Both the S8+ and Note 7 come with two processor variants, Exynos and Snapdragon. The S8+ has an Exynos 8895 processor, which is said to have 10 percent more processing power than the Note 7's 8890. The S8+ also has an improved processor for the US version, the Snapdragon 835, which is a jump from the Snapdragon 820 on the Note 7. When we tested both devices, it was with the Exynos processors.
In our full review of the Note 7, we were a bit let down by the performance. During a game of Nova 3, the system choked, and we noticed that the device was getting nearly the same scores as the S7 Edge on benchmark tests. With the S8+ on the other hand, there were no hiccups or slowdowns in our hands-on review. Everything ran quickly and smoothly as expected, including the home screens, apps, websites and games. We've yet to do a full test of the S8+ though, so take that with a pinch of salt.
The Galaxy S8+ and Note 7 come with 64 GB of expandable internal storage and 4 GB of RAM. I must say, 6 GB of RAM would have been a nice surprise on both of these devices, but perhaps next time Samsung will be a bit more ambitious.
We were only able to do a preliminary hands-on review of the S8+, so we weren't able to gauge the quality of the mono speaker much. For the Note 7, on the other hand, we did a full test and we found that above 75 percent volume, the quality wasn't great. Stereo speakers would have been a nice addition on both devices, given how multimedia-oriented the displays are.
The headphones are another story. Samsung acquired Harmon Kardon in Fall 2016, and the audio experts there developed the headphones supplied with the S8+. We expect these to be of very good quality, though we haven't had a chance to test them yet. The Galaxy Note 7 came with completely unremarkable headphones.
The S8+ has a better front camera than the Note 7, with 8 MP and auto focus, compared to the Note 7's more standard 5 MP.
The main cameras of both the S8+ and Note 7 are basically the same. Both have 12 MP and an aperture of f / 1.7, and the same dual pixel technology that was introduced in the S7. They shoot sharp images with great contrast.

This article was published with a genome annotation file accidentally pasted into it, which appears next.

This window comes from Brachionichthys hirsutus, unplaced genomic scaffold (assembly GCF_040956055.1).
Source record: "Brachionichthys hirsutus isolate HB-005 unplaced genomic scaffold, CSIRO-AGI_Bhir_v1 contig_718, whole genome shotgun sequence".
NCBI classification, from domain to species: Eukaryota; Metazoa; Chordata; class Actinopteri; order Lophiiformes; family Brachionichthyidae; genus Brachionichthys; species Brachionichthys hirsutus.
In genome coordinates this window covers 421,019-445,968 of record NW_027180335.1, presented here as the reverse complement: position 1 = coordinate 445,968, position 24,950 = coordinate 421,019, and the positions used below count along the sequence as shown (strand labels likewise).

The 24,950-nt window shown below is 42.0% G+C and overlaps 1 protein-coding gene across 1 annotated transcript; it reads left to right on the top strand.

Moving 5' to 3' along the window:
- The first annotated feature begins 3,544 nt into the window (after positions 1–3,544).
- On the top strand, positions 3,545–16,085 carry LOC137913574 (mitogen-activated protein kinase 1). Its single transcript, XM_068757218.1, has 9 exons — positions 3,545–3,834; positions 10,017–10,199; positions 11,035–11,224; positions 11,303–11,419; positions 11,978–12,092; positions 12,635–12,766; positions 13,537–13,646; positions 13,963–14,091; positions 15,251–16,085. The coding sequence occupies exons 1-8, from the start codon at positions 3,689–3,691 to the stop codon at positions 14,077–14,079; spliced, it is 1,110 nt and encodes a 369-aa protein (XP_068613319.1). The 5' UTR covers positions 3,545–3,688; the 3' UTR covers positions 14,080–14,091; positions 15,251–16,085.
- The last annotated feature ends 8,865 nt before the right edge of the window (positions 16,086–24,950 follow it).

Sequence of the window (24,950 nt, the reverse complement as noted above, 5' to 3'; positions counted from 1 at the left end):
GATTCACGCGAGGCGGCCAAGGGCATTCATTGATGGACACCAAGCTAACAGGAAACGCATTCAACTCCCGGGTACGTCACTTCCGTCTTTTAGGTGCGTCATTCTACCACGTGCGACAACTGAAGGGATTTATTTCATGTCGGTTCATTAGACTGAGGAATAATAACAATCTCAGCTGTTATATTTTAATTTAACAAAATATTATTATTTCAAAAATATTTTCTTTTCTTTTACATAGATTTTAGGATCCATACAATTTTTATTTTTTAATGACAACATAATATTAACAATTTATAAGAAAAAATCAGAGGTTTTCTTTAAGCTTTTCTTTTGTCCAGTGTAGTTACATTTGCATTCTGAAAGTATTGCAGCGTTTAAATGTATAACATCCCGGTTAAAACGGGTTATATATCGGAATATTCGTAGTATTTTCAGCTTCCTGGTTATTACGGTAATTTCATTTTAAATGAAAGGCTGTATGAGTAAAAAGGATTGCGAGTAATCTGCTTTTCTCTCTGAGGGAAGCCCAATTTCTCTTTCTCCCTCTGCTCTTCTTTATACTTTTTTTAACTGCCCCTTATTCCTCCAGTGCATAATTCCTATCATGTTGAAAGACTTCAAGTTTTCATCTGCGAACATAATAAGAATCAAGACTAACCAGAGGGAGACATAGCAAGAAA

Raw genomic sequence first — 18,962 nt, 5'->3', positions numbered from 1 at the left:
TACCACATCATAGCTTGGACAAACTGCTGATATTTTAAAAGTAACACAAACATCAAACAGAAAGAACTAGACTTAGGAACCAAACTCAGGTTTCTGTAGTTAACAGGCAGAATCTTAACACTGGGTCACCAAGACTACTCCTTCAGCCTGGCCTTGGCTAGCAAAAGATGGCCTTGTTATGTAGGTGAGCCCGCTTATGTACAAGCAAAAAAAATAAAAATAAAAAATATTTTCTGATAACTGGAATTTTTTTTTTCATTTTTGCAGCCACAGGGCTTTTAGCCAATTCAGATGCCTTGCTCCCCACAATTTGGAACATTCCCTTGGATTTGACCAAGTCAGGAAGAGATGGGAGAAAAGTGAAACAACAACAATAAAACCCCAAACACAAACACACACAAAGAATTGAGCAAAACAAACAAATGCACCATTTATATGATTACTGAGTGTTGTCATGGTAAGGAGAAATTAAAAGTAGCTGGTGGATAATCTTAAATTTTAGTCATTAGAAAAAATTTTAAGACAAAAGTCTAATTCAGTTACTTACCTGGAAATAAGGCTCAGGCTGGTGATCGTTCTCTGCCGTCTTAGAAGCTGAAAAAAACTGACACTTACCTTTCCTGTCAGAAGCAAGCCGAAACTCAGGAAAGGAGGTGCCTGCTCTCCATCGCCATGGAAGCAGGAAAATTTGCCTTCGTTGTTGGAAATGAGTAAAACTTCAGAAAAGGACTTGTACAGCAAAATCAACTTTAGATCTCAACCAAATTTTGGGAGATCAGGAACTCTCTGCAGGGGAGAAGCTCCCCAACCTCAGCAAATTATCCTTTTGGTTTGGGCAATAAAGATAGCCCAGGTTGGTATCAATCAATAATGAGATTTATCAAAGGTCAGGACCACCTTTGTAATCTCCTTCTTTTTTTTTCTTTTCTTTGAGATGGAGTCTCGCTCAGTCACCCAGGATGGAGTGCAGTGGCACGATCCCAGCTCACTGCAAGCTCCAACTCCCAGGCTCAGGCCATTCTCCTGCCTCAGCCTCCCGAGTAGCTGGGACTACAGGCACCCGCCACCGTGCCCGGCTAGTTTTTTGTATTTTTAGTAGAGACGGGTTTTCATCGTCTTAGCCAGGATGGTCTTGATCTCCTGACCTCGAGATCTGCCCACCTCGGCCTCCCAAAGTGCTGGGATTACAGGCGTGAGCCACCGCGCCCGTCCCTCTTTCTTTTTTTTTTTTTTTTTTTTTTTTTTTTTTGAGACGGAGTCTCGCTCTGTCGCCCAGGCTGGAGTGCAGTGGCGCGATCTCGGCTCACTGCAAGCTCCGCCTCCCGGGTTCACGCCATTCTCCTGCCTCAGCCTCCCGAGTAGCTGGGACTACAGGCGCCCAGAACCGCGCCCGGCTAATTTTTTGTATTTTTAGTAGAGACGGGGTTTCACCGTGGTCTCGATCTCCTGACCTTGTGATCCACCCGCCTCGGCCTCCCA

The main difference between the Note 7 and S8+ devices' cameras is that when the S8+ snaps a photo, it is actually taking multiple shots and combining them automatically. This multi-frame processing should lead to better results without compromising speed. We'll test this out in our final review.
The S8+ and Note 7 both have 3,500 mAh batteries, which are 100 mAh less than the S7 Edge. Needless to say, we're hoping that the battery of the S8+ will distinguish itself from that of the Note 7 by not exploding, but only time will tell. Both feature fast and wireless charging, and should last about a day of use. There's no word yet on the capacity of the refurbished Note 7's battery at this stage.
One thing stands out about the Galaxy S8+ and Note 7 at first glance: the luxurious design and beautiful curved screens. The S8 and S8+ take inspiration from previous Galaxy generations, but the design is more refined and the build quality is more seamless.
While the technical prowess of the S8+ has yet to be proven, when comparing the specs to those of the Note 7, it is clearly superior: Snapdragon 835 vs 820, Nougat vs Marshmallow, 8 MP vs 5 MP front camera and so on. Plus the S8+ manages to have a significantly larger screen (6.2 vs 5.7 inches) without increasing the overall size or weight of the device by much. Overall, its clear that the S8+ has outdone the Note 7.
Let us know what you think of these devices in the comments.